When your dog glares at chickens through the fence, or leaps enthusiastically when you’re preparing supper, you’re advised to ignore every moment. Instead, it’s all about rewarding the good stuff. He looks away from the chickens for an instant? Treat time. Pauses jumping and places his bottom on the floor? Give him a treat.
By the way, it’s really difficult not to yell “NOOO” when your dog does something like climb up onto the dining table to “clean” dishes when you leave the room. Yup, this happens.
Some pups are super-sensitive to sounds and might bark intensely when your neighbors come out into their yard. Or a cat passes by the front window. Or the delivery person knocks at your door.
But sometimes your pup might start barking at… nothing. You’ll find them standing nervously at the edge of a bush or path, acting startled, or woofing like crazy. They’ve been spooked – for no apparent reason.
Of course there’ll be reasons, too: they might just be weird ones. Pups can be irrationally afraid of shopping bags, skateboards, and bridges. The best way to avoid this is to expose them to as much as possible during their early weeks. Walk over bridges, drop bags, pass cattle, and take them walking on busy sidewalks. If your pup becomes irrationally nervous around something, stay cool and don’t give them too much attention. They’ll pick up on your chilled demeanor, and sense there’s nothing to worry about.
Don’t offer too much reassurance. Coddling them might seem like a natural human reaction but you’re just teaching them there is something to be afraid of. Use your happy, playful voice and they’ll soon understand the vacuum isn’t their enemy.
Yes, it’s a wonderful time when you make a new addition to the household, but this type of change can cause immense tension. You’re negotiating new rules and systems, and your old routine has shattered. You’re trying to balance your expectations with a wilful, strong-minded puppy – who’d prefer to chew the couch than lie peacefully at your feet.
Very young pups may not have experienced a lot of human interaction.
They won’t bond with you instantly and they probably won’t sleep as much as they should… because puppies are terrible at knowing when they need a nap! Overtired puppies become bitey and wild, which causes stress, particularly if you have children. Don’t be afraid to put them in another room or crate to save your sanity as well as theirs.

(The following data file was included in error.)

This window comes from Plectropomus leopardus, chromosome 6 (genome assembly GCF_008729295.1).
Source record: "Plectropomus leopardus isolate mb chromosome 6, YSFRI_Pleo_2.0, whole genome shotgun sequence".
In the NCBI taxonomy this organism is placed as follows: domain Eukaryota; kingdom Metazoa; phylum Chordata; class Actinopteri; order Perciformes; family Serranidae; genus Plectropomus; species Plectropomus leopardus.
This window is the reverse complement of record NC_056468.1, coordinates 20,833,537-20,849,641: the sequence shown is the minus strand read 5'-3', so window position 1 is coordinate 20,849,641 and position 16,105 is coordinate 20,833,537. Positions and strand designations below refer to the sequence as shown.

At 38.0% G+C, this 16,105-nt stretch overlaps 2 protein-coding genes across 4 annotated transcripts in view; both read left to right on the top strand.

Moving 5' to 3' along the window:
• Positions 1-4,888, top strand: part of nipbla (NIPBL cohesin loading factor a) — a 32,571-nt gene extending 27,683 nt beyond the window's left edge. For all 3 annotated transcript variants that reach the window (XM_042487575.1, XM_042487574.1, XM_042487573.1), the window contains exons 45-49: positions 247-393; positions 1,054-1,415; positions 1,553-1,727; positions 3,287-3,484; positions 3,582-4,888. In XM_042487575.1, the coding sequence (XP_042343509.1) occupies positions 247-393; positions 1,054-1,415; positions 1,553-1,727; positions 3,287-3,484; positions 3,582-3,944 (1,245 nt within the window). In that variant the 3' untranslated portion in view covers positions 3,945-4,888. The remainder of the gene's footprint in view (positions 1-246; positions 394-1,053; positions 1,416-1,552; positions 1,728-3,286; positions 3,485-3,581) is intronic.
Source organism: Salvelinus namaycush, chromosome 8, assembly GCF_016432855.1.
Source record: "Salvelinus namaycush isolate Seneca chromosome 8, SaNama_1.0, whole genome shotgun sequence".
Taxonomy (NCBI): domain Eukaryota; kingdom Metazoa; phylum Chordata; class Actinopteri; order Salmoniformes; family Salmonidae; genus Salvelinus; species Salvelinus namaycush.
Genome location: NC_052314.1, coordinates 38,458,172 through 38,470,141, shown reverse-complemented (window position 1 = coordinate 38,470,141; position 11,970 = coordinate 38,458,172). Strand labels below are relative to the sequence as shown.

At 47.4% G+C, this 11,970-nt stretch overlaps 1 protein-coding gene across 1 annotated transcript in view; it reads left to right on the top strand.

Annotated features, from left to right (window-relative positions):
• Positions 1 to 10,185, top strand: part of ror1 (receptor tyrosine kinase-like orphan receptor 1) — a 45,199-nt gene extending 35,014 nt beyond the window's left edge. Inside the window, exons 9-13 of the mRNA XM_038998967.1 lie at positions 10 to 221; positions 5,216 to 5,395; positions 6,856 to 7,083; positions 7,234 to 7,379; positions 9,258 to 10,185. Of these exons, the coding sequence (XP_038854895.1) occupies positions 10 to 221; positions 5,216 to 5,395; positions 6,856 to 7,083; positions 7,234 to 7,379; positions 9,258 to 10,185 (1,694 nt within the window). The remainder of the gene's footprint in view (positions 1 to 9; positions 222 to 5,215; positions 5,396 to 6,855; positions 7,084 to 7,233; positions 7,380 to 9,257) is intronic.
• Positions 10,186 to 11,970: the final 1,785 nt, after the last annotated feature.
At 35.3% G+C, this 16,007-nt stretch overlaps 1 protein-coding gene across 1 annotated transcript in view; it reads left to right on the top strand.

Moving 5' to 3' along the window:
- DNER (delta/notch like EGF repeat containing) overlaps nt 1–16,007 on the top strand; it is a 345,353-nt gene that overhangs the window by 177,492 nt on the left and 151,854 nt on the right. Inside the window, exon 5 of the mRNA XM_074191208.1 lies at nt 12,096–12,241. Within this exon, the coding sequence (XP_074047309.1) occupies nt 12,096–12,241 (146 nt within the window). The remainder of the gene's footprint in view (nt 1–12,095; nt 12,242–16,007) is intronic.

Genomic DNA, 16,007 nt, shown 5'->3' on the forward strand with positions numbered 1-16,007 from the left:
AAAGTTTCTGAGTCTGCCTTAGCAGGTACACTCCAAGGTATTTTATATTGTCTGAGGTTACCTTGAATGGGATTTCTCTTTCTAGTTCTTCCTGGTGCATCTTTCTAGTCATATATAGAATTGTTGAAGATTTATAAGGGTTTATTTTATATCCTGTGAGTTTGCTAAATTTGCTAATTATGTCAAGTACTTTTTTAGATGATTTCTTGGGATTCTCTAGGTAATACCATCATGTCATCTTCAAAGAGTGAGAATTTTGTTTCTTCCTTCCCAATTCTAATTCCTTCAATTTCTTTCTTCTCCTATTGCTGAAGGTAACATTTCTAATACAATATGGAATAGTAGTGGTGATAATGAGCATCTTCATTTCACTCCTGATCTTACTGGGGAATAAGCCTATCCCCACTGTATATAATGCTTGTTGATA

Despite the poop, the licking, the biting and barking… get ready to fall in love.
We’re chemically programmed to fall in love with our pets. They may be a different species, but dogs boost human levels of oxytocin – the love hormone. Scientists have shown that the bond between a dog and its owner is similar to that between parent and baby.
Spend time petting your dog to increase your level of oxytocin by as much as 300% - which can reduce stress and induce relaxation.
Dog ownership is not a decision that you should rush. Relinquished pets account for around a third of shelter animals, which is in the region of 2 million every year, according to the ASPCA. Remember that almost a million dogs are euthanized annually – not every animal can be successfully rehomed.
Most dogs are given up when they’re aged between 5 months and 2 years old. The top 3 reasons, according to the ASPCA’s Rehoming Survey, were lack of time, personal problems, and allergies.
This tells us that you should consider your decision particularly seriously if any of these apply:
If, after reading all these puppy tales, you STILL want a dog… congratulations. You’re almost ready.
Bringing home a new dog can be a real shock. In our experience, the best way to learn is to borrow a friend’s dog for a day or ideally longer! You could even consider fostering a dog. This way, you’re helping out a charity, giving a dog a stable home when they really need it and you get a real first hand experience of owning a dog.
Of course, not all dogs will be the same, and your friend’s dog has become accustomed to your friend’s routine and habits. But you will experience the dog’s daily demands and inconveniences (and there will be some of those). You’ll be stuck with the jobs of clearing up insane amounts of poop and keeping the dog away from your best broom/ cushion/cat. And it might help you to make a totally informed choice… which could end up being the best decision ever.